Riot police fired tear gas and water cannon today to break up a crowd of demonstrators celebrating the defeat of Gen. Augusto Pinochet, 54.7% to 43%, in a plebiscite on his rule.
The entire 16-member Cabinet submitted their resignations early today, Labor Minister Alfonso Marquez de la Plata told reporters. He also said the assistant ministry officials resigned. He gave no further details.
Pinochet, the army commander, gave no statement on the results of Wednesday’s balloting, and it was not known whether he will accept the resignations or shuffle his Cabinet.
Riot police later used tear gas and water cannon to break up a crowd of demonstrators who marched on the presidential palace chanting “Pinochet has fallen.”
About 3,000 marchers were celebrating the defeat of Pinochet in the plebiscite on whether he should serve another eight years in power.
‘To Paraguay! To Paraguay!’
With confetti raining down from buildings along the demonstrators’ route, they yelled “To Paraguay! To Paraguay!"--suggesting that Pinochet should seek exile in Paraguay, which is governed by Alfredo Stroessner, the longest-serving military ruler in the Western Hemisphere.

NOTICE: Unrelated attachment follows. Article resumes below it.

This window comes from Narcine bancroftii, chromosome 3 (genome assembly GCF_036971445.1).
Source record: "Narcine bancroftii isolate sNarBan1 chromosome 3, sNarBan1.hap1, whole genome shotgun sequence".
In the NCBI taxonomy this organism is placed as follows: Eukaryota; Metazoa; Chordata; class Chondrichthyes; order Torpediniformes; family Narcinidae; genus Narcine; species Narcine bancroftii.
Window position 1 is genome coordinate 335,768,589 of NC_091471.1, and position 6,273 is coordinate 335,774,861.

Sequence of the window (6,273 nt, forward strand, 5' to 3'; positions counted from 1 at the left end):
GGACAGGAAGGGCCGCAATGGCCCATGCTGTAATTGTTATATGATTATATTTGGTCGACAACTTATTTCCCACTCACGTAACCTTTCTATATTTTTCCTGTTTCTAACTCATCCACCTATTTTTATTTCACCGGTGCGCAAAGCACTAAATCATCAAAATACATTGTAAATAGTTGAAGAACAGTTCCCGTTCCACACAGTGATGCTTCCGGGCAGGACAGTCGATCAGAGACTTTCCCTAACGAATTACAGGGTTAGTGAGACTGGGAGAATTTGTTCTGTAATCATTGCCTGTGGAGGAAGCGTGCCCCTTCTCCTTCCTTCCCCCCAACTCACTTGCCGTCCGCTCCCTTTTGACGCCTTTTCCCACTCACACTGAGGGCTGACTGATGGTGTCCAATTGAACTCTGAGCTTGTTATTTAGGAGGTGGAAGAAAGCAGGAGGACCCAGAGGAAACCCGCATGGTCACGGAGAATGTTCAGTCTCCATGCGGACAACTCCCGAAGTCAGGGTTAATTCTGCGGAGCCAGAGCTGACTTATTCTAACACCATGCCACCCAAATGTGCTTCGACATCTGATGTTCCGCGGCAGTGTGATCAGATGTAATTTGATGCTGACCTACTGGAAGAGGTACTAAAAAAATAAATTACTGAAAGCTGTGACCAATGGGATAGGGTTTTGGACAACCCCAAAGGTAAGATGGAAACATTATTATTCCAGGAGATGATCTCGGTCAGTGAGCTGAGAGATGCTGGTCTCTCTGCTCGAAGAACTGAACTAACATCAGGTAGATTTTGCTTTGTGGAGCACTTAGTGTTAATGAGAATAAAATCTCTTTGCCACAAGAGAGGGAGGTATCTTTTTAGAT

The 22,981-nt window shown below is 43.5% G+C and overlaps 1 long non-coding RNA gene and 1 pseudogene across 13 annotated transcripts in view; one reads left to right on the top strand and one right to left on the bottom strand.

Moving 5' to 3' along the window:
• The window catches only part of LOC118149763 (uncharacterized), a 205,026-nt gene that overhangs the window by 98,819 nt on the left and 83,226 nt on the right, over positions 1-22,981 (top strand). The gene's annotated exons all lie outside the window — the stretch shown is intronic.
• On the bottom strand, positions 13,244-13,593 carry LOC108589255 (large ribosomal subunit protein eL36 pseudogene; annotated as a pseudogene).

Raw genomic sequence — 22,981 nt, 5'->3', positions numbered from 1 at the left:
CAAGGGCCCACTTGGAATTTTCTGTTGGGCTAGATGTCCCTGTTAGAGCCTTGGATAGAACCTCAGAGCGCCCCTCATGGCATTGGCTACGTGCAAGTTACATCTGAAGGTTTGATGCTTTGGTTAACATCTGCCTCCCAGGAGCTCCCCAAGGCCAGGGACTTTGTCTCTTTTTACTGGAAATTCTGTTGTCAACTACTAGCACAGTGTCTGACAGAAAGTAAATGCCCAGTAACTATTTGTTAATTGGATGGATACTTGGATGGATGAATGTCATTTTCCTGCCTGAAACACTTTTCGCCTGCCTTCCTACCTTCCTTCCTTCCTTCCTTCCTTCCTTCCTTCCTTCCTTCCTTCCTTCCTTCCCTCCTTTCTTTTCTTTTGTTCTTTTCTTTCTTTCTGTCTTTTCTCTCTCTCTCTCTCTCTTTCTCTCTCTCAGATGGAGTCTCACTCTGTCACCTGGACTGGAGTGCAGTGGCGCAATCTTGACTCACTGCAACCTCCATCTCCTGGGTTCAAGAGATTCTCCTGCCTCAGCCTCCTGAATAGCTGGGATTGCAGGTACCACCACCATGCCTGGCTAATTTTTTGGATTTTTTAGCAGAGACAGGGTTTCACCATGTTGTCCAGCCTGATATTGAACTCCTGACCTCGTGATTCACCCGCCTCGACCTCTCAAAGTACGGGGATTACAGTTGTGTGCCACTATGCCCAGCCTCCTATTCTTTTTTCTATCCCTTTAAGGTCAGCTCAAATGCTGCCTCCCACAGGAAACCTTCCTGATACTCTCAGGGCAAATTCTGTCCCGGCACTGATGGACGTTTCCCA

Police sprayed jets of tear gas from specially equipped jeeps, known here as “skunks,” as the demonstrators neared the presidential palace. Hundreds of cars honked their horns to the rhythm of the opposition slogan “He will fall, he will fall.”
Water cannon swung into action to disperse the crowd, jubilant over final results that showed that 54.7% of Chileans taking part had voted against Pinochet.
There were 43% in his favor, according to Deputy Interior Minister Alberto Cardemil.
After the Cabinet announced its resignation, Interior Minister Sergio Fernandez said the 72-year-old general will announce changes after a meeting of the military junta which has ruled Chile since 1973.
Mile-Long Voting Lines
Government sources said those who will be replaced include Fernandez, who ran Pinochet’s election campaign. Fernandez is expected to be replaced by Foreign Minister Ricardo Garcia Rodriguez.
More than 7.2 million of Chile’s 7.4 million registered voters cast the first presidential ballots in 18 years, the Interior Ministry said. Some waited in lines up to a mile long.
“The country delivered its mandate . . . (and is) on the way to a transition to an authentic democracy,” Patricio Aylwin, leader of a 16-party opposition coalition, told cheering supporters today.
Under the constitution, Pinochet, who seized power in a bloody 1973 coup, is obliged to hold multi-party presidential elections in December, 1989, and step down three months later. If he had won the referendum, he would have served until 1997.